|Department of Public Information • News and Media Division • New York|
Press conference by executive secretary of convention to combat desertification
Speaking to reporters at a Headquarters press conference this morning, Luc Gnacadja, Executive Secretary of the United Nations Convention to Combat Desertification (UNCCD), said 75 per cent of the world’s poor lived in areas of land degradation and called for a common framework to address desertification.
According to the Food and Agricultural Organization’s (FAO) Global Assessment of Land Degradation and Improvement, land degradation, also known in the United Nations context as desertification, was a long-term decline in ecosystem function and productivity. Both climatic and human factors contributed to land degradation, Mr. Gnacadja said, adding that land was considered degraded when the organic carbon content of the soil was emitted into the atmosphere.
Data compiled between 1981 and 2003 found that an additional 24 per cent of land had degraded globally, over that time, mainly in humid areas where rainfall was not a problem. The good news, Mr. Gnacadja said, was that 16 per cent of lands had improved, mostly in dry areas, particularly in Africa and Australia.
That improvement demonstrated that land degradation was predictable and reversible, if the tipping point had not been reached, he continued. Its social and economic impact was due to public and global policy failures, since what worked for land improvement was well known. There was a failure to “upscale” good practices, share information and knowledge, mainstream at the national level and globalize required resources. There had also been a failure to provide knowledge and services to local populations.
He went on to say that a milestone had been reached last year when parties to the Desertification Convention had adopted a common strategy for its implementation. That strategy had four main strategic objectives: improving the livelihood of affected populations; improving productivity of affected ecosystems; generating global benefits; and mobilizing resources to support implementation of the Convention through effective national and international partnerships.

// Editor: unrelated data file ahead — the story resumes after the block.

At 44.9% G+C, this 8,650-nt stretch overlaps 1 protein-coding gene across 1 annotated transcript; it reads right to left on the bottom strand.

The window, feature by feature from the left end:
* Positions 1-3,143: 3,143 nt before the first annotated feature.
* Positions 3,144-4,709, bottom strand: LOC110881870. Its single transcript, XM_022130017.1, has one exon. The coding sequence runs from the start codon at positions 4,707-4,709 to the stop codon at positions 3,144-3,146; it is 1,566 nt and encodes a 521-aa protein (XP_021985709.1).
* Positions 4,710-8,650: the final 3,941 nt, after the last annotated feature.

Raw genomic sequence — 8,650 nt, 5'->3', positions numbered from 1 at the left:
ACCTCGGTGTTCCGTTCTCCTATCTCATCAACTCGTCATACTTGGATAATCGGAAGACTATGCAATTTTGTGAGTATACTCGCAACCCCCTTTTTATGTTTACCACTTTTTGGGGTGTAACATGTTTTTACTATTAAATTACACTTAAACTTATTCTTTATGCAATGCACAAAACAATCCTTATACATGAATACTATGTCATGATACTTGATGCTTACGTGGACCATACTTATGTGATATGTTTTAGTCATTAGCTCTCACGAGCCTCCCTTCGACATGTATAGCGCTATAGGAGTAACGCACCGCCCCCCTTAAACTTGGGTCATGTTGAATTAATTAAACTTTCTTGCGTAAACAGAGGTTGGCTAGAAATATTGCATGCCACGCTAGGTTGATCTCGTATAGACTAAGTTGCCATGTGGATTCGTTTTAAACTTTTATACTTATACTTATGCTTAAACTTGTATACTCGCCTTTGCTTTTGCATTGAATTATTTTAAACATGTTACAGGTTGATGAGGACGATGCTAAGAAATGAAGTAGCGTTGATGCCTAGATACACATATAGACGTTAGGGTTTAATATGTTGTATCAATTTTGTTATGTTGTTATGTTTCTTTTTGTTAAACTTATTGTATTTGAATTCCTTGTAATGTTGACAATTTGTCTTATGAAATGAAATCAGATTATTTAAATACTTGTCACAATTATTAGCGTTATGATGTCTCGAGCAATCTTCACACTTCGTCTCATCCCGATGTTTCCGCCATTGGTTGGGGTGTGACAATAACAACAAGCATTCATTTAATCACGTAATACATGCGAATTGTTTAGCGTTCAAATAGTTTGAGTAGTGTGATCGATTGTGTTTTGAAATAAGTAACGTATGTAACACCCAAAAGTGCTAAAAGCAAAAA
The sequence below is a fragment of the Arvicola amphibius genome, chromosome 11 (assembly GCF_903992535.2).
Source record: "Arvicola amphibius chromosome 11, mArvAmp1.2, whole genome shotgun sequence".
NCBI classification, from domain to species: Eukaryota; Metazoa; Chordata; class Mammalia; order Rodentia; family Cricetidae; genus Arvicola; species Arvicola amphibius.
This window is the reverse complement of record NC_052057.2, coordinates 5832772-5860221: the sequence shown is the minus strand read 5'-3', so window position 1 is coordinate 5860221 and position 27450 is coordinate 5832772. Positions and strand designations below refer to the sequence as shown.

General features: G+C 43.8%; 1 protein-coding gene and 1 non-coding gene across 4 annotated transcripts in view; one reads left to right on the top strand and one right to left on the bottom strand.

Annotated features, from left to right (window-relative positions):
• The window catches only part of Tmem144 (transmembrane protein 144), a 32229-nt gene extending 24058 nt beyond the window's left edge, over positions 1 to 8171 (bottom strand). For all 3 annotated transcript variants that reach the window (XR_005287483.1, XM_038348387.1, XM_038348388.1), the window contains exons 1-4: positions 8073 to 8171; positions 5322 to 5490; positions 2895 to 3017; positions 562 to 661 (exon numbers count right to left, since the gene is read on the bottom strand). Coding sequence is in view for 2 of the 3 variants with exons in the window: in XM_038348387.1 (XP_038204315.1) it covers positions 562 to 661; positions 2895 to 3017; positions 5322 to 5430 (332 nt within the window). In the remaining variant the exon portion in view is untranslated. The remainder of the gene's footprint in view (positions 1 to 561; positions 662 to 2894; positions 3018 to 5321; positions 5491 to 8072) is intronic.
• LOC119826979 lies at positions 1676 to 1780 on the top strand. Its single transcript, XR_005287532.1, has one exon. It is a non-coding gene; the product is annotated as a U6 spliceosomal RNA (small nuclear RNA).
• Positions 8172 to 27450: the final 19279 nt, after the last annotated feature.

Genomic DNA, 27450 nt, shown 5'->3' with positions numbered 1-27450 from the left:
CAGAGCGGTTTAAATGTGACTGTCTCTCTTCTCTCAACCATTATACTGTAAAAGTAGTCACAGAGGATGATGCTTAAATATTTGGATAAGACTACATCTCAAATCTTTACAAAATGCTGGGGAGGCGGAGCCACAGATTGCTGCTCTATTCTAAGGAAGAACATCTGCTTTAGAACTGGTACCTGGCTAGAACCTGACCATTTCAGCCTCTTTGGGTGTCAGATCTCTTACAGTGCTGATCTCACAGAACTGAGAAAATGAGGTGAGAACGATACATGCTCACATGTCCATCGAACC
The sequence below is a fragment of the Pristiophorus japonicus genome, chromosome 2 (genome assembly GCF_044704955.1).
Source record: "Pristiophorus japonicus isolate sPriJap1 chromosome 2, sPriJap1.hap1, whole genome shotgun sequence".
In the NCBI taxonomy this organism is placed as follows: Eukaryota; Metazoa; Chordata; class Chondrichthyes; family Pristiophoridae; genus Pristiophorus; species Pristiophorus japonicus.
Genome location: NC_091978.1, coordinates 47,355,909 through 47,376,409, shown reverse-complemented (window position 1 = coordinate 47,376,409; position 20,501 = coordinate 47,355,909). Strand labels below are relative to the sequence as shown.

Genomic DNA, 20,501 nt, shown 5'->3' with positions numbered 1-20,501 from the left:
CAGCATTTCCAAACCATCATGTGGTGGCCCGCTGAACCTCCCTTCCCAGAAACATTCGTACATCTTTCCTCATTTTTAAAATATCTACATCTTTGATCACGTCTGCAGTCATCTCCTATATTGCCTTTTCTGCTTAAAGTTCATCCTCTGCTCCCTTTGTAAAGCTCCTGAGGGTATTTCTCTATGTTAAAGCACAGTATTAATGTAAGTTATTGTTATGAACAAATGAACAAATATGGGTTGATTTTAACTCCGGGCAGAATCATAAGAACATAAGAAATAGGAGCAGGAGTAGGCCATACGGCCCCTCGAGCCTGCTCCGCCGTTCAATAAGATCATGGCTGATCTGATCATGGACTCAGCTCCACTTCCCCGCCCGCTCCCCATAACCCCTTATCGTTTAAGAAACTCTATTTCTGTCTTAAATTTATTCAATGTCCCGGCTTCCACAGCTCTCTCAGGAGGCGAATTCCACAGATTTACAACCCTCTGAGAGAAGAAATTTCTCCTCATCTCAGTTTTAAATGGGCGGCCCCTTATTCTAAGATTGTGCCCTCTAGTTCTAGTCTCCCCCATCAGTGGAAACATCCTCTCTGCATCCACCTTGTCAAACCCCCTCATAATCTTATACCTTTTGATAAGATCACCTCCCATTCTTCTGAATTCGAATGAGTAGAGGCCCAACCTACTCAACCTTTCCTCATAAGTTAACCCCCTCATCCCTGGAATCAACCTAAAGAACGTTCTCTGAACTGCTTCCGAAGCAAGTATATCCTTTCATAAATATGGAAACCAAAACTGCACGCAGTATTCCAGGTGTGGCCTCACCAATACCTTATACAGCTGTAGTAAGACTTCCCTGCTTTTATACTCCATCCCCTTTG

The recognition that reversing land degradation had global benefits was new, arising from understanding that the land presented an opportunity to solve ongoing problems and challenges, including climate change, environmentally induced human migrations, food insecurity and space for the production of biofuels, he said.
Over 15 decades, humankind had built up a carbon-based society, which had degraded the atmosphere and the soil. The degraded atmosphere had worsened the soil by causing drought and unpredictable rainfall, Mr. Gnacadja said, adding that the degraded soil, in turn, had worsened the atmosphere by losing its ability to absorb carbon, but also because degraded land emitted organic carbon into the atmosphere. To tackle climate challenges, he said: “We must look to the untapped potential of the soil […] to act as a carbon sink.” It was a “win-win” situation that would improve biodiversity, improve the soil’s productivity and ultimately impact the livelihood of the population.
When asked how he would rank factors contributing to land degradation, he said it depended on the area. In some places, where degradation was due to soil erosion, unpredictable rainfall and flooding sparked by global warming would be high on the list, while elsewhere, in South-East Asia, for example, a major contributing factor was deforestation.